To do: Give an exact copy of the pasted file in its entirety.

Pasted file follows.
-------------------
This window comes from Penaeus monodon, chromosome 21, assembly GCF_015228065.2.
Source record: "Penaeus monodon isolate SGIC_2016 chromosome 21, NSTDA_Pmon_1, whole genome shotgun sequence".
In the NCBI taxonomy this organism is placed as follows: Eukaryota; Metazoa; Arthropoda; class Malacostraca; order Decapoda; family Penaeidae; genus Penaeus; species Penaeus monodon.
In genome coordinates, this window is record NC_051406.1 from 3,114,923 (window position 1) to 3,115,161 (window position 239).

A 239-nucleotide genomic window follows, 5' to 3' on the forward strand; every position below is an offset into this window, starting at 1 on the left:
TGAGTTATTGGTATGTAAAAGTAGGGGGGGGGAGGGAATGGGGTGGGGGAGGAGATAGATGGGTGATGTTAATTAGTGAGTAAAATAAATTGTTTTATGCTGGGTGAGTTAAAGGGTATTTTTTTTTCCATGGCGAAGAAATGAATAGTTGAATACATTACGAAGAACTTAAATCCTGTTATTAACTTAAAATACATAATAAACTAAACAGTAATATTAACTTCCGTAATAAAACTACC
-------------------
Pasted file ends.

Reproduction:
This window comes from Penaeus monodon, chromosome 21, assembly GCF_015228065.2.
Source record: "Penaeus monodon isolate SGIC_2016 chromosome 21, NSTDA_Pmon_1, whole genome shotgun sequence".
In the NCBI taxonomy this organism is placed as follows: Eukaryota; Metazoa; Arthropoda; class Malacostraca; order Decapoda; family Penaeidae; genus Penaeus; species Penaeus monodon.
In genome coordinates, this window is record NC_051406.1 from 3,114,923 (window position 1) to 3,115,161 (window position 239).

A 239-nucleotide genomic window follows, 5' to 3' on the forward strand; every position below is an offset into this window, starting at 1 on the left:
TGAGTTATTGGTATGTAAAAGTAGGGGGGGGGAGGGAATGGGGTGGGGGAGGAGATAGATGGGTGATGTTAATTAGTGAGTAAAATAAATTGTTTTATGCTGGGTGAGTTAAAGGGTATTTTTTTTTCCATGGCGAAGAAATGAATAGTTGAATACATTACGAAGAACTTAAATCCTGTTATTAACTTAAAATACATAATAAACTAAACAGTAATATTAACTTCCGTAATAAAACTACC